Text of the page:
Swanwick Report 1

Facebook – General

Am at Swanwick Writers’ Summer School as I write this. By the time I get home again, I’ll have:-
A list of ideas to follow up;

Books (nothing keeps me out of the Book Room for long!);

A confession to give to my Slimming World consultant (but know I won’t be the only one!)

Be buzzing with inspiration and encouragement, having had a fab time with writer friends, old and new.

Made progress on a project I’ve taken with me.

Re-read my novel with a view to submitting it in the autumn (hopefully – best laid plans etc etc).

Whatever your writing plans are, enjoy them and good luck!

Have had a wonderful first full day at Swanwick Writers Summer School. One really nice aspect is meeting up with people you only “see” online for the rest of the year. The encouragement and support is tremendous.

Why does that matter? Simply it’s because you spend most of the rest of the year at your desk, working alone, and the validation aspect shouldn’t be overlooked either. Most writers have to fight self-doubt. If only it was one of those things you fought and beat the once and that was it! But alas…

Splendid day at Swanwick. Much encouragement, many ideas to follow up, wonderful conversations with other writers who understand the passion to write.
Am due to take part in the Prose Open Mic later. Loved that last year. Fantastic range of stories to listen to – great entertainment. I’ve picked three flash stories, all of which are on Cafelit.
Tomorrow’s a quieter day with workshops in the morning. Have projects to work on in afternoon.

When you take time out to think about it, ideas for stories/blog posts etc come from a huge range of influences.

This is why any writer will groan (or swear or kill you off in their next book/story or any combination of these) if you ask us where we get our ideas from.

There is no one quick answer to that!
My influences include fairytales, crime stories, history (fact and fiction), quirky facts picked up from all over the place, amongst others, and these influences will expand depending on what I read next.
So don’t ask! Your eyes will glaze over long before we finish telling you, assuming we haven’t sworn or mentally killed you in a dozen different ways!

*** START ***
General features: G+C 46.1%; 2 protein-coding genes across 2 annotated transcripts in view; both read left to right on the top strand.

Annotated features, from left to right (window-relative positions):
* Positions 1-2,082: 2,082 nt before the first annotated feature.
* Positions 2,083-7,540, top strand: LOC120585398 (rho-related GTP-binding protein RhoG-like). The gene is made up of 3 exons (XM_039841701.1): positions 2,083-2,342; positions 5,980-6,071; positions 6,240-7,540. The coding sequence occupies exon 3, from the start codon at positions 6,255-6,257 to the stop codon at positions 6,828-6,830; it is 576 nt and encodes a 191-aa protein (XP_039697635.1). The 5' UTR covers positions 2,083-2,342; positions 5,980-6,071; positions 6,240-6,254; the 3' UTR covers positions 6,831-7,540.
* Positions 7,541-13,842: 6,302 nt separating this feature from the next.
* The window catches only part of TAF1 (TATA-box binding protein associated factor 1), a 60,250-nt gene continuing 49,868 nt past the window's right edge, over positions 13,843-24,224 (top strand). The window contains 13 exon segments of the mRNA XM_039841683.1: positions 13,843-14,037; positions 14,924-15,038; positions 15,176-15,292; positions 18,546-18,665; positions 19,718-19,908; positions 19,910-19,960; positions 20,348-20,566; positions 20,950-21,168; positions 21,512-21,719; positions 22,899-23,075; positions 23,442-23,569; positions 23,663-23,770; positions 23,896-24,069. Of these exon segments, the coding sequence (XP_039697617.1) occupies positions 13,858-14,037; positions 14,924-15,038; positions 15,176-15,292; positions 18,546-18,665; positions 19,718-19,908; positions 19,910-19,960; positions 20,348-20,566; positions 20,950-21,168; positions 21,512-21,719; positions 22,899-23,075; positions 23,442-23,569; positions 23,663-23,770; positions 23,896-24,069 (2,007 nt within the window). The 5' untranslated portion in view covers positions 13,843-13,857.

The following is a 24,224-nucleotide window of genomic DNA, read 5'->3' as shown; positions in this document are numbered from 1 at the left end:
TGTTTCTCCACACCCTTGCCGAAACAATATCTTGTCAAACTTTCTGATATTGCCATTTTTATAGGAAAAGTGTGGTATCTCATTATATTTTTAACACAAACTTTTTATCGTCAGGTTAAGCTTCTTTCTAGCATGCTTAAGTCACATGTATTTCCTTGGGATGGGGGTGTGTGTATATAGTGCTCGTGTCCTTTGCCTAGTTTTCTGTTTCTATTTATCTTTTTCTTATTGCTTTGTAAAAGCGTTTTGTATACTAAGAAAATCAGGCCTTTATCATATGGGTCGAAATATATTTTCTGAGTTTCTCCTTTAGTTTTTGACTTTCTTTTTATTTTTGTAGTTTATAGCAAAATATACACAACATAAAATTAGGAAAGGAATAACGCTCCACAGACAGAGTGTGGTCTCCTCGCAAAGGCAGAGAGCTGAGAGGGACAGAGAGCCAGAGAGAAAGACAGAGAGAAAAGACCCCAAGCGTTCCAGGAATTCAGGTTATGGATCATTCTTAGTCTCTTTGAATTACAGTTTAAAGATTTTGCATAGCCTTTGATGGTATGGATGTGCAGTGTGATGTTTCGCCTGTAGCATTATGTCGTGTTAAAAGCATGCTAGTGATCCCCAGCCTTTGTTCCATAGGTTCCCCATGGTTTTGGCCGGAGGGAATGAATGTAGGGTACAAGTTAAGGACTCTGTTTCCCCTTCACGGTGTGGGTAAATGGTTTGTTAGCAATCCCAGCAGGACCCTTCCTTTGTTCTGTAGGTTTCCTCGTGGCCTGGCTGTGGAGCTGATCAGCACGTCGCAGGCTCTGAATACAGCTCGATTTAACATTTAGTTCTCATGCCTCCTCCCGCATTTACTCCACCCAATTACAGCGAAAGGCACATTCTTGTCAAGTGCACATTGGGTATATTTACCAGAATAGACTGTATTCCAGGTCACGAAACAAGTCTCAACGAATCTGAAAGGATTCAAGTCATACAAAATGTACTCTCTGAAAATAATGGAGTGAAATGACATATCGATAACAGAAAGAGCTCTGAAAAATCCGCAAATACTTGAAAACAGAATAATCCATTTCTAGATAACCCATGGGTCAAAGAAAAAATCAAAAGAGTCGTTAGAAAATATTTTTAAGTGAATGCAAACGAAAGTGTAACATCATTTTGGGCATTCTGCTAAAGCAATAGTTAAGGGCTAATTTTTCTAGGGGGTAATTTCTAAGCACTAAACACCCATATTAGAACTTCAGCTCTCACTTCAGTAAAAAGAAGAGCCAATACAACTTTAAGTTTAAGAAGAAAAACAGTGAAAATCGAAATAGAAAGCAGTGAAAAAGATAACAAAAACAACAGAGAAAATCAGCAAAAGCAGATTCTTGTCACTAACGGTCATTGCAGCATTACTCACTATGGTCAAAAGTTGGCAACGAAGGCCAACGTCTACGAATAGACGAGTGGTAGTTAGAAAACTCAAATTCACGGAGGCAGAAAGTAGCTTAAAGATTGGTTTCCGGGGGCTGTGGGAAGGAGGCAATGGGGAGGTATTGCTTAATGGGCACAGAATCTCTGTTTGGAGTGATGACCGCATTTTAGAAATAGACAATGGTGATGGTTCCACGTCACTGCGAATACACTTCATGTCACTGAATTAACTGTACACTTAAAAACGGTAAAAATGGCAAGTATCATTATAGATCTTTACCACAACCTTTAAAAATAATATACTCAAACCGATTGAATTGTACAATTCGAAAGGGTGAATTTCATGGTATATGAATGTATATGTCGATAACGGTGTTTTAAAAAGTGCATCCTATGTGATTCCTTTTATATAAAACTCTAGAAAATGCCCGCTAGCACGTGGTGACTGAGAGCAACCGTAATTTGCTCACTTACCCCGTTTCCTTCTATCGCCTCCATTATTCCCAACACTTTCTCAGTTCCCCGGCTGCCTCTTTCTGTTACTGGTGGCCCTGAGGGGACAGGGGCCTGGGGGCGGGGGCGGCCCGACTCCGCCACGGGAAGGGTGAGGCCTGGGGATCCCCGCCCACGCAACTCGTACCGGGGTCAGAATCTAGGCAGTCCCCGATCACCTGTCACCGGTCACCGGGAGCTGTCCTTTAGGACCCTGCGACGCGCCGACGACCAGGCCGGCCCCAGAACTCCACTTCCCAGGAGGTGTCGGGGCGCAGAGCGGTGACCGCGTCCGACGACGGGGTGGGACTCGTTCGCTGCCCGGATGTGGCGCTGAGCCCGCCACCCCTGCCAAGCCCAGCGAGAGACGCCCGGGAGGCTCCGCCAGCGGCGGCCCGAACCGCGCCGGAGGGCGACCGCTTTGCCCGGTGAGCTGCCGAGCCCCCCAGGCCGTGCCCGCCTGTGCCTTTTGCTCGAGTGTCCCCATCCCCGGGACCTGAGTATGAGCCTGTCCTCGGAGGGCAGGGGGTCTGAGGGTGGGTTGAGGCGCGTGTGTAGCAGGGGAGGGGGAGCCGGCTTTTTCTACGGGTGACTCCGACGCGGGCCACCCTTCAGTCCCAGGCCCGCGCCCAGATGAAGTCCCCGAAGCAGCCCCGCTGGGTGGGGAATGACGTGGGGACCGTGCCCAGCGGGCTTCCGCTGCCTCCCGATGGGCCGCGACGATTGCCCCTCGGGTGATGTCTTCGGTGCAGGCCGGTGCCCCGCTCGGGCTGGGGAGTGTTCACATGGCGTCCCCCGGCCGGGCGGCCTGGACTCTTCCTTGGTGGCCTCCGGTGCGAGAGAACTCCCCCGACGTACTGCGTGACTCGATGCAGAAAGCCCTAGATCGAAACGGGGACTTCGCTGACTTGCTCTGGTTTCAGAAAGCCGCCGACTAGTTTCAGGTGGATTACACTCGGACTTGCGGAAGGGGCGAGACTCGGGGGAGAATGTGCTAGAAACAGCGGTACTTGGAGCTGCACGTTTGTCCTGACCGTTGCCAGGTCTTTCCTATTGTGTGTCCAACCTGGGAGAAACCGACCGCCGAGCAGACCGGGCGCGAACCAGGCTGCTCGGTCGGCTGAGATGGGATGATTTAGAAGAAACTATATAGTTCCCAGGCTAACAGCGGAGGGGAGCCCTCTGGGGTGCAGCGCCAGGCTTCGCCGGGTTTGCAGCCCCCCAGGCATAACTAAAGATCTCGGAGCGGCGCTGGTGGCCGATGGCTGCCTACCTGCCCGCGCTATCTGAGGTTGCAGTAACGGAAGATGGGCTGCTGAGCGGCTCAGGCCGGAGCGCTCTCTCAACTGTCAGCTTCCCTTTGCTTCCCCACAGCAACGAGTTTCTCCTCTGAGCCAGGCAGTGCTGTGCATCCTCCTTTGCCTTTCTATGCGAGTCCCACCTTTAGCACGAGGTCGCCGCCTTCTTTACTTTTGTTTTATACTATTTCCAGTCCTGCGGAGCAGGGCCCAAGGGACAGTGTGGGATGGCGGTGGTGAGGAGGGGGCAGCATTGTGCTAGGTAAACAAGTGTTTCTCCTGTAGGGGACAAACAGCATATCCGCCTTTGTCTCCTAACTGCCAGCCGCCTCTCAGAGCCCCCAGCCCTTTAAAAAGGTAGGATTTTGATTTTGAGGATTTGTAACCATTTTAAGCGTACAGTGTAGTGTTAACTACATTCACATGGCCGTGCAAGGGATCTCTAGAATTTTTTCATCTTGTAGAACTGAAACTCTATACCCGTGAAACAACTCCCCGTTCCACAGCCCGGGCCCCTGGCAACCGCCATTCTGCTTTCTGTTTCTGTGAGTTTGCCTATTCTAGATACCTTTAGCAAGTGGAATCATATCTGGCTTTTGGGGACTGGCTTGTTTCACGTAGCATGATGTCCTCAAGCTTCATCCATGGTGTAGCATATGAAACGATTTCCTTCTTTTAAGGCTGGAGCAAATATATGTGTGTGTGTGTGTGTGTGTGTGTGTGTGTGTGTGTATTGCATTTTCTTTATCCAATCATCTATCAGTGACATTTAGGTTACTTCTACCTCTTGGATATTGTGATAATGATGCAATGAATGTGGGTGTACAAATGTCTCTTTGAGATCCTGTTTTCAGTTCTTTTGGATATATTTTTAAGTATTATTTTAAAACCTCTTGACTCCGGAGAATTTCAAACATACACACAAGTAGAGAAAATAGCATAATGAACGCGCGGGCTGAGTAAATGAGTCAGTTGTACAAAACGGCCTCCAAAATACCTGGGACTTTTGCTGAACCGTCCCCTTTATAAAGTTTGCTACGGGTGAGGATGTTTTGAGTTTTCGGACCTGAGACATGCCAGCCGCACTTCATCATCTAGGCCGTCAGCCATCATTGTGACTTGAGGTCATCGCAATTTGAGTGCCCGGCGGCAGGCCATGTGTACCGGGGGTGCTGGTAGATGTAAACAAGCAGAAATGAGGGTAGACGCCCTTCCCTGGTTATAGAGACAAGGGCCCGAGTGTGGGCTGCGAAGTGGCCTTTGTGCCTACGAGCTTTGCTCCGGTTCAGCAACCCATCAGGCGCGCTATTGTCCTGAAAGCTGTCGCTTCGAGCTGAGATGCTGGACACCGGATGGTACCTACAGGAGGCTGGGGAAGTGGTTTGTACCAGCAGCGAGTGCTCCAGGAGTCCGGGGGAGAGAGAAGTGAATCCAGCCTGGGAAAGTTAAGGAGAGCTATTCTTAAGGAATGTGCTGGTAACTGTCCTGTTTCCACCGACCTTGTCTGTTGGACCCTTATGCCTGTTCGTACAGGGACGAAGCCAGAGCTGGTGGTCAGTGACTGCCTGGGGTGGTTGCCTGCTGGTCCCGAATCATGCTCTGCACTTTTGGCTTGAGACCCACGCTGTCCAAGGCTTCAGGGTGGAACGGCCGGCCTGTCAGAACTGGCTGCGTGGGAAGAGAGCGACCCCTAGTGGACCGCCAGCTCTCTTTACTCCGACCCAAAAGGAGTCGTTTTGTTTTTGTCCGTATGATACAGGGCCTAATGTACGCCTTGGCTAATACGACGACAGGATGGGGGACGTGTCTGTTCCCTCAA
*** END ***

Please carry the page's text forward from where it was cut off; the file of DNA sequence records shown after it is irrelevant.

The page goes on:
Image Credit: All images were taken by me, except the Open Prose Mic Night one. Many thanks to Penny Blackburn for taking that.

Facebook – From Light to Dark and Back Again

I expect to have fun with writing exercises while I’m away at Swanwick Writers’ Summer School this week. Two exercises from last year became flash fiction stories and went on Cafelit – The Balcony Seen and The Art Critic.
The latter will be in print in The Best of Cafelit 8, which is due out in December.
Am looking forward to what comes out of this year’s Swanwick in this department!

Loved the writing exercises set at Lift Up Your Pens, which was the first session I went to at Swanwick Writers Summer School today.
Let’s just say that’s two new flash fiction stories drafted so win-win!
What I often find at courses is, as well as there being lots of useful information for you to act on, ideas for stories and posts spark too. Now for the time to write them up!

All stories illuminate truth in some way. What flash does is take a blooming great torch and focus intensely on one point.
So when thinking of a new story, I work out what I want the point to be and which character would best suit that.

I was listening to a fab talk on plot twists at Swanwick this week and reflected on my use of them.
A plot twist is something that changes the direction of the story in unexpected ways but for flash, it can work well in bringing the story to a powerful ending.
You still set the clues in the story, you still must make the twist feasible, you still DON’T try to be clever (it never works and will irritate readers), but the change of direction can be to an ending.
What should happen is you then see the change in the character. The “yes, that ending makes sense, that would happen to a character like this”.
My Calling the Doctor has the character reveal something at the end which ties in with what went before but will still surprise (and hopefully make your blood chill!).

Goodreads Author Blog – Books, Glorious Books

B – Brilliant entertainment
O – Own portable library in print or on Kindle
O – Only lack of light or tiredness stops me reading
K – Kindle has transformed reading for me
S – Stories – so many, so little time!
G – Genre – there is at least one to suit you!
L – Libraries will always need support and can be a great way to try out authors new to you.
O – Originality in story and characters is hard to achieve but your take on such should be original.
R – Reading (what else?!)
I – Imagination. Reading and writing books should fuel this.
O – Only one book at a time or several on the go? Which camp do you fall in?
U – Unsung heroes in books – I love these. Best examples for me are Sam Gamgee and Mr Tumnus from The Lord of the Rings and The Lion, The Witch, and The Wardrobe respectively.
S – Sagas. Not my thing but I admire those who can write them. So many threads to tie up!
B – Best books of all? The ones you re-read and the ones you recall from years ago without re-reading.
O – Omnipresent narration. I do still have a soft spot for this.
O – Oily characters like Wormtongue from TLOTR are the ones you love to loathe.
K – Kindle again but it has saved much packing anguish!
S – Selective reading. I tend to read crime for a while, then fantasy, etc. I want to make sure I cover all the genres I like!

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